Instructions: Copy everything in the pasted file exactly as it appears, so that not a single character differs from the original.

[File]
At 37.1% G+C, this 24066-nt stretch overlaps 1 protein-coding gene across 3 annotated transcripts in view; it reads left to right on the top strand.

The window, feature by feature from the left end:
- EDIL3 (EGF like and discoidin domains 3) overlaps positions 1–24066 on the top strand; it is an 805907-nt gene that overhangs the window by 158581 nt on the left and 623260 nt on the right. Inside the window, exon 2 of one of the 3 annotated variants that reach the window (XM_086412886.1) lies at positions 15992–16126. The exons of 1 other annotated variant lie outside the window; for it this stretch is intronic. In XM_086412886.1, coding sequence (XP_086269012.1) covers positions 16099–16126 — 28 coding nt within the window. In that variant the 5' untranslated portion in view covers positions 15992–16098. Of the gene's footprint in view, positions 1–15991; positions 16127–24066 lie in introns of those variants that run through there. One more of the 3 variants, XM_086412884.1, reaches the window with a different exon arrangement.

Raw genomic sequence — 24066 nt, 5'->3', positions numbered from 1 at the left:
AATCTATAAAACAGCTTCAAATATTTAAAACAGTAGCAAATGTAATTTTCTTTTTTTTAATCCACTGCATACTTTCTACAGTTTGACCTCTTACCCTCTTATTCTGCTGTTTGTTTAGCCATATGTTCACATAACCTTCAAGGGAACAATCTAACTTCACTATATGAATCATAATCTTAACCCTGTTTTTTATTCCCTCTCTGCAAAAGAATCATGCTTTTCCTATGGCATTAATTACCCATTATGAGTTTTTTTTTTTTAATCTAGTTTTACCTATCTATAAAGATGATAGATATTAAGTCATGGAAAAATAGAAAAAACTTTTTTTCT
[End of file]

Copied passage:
At 37.1% G+C, this 24066-nt stretch overlaps 1 protein-coding gene across 3 annotated transcripts in view; it reads left to right on the top strand.

The window, feature by feature from the left end:
- EDIL3 (EGF like and discoidin domains 3) overlaps positions 1–24066 on the top strand; it is an 805907-nt gene that overhangs the window by 158581 nt on the left and 623260 nt on the right. Inside the window, exon 2 of one of the 3 annotated variants that reach the window (XM_086412886.1) lies at positions 15992–16126. The exons of 1 other annotated variant lie outside the window; for it this stretch is intronic. In XM_086412886.1, coding sequence (XP_086269012.1) covers positions 16099–16126 — 28 coding nt within the window. In that variant the 5' untranslated portion in view covers positions 15992–16098. Of the gene's footprint in view, positions 1–15991; positions 16127–24066 lie in introns of those variants that run through there. One more of the 3 variants, XM_086412884.1, reaches the window with a different exon arrangement.

Raw genomic sequence — 24066 nt, 5'->3', positions numbered from 1 at the left:
AATCTATAAAACAGCTTCAAATATTTAAAACAGTAGCAAATGTAATTTTCTTTTTTTTAATCCACTGCATACTTTCTACAGTTTGACCTCTTACCCTCTTATTCTGCTGTTTGTTTAGCCATATGTTCACATAACCTTCAAGGGAACAATCTAACTTCACTATATGAATCATAATCTTAACCCTGTTTTTTATTCCCTCTCTGCAAAAGAATCATGCTTTTCCTATGGCATTAATTACCCATTATGAGTTTTTTTTTTTTAATCTAGTTTTACCTATCTATAAAGATGATAGATATTAAGTCATGGAAAAATAGAAAAAACTTTTTTTCT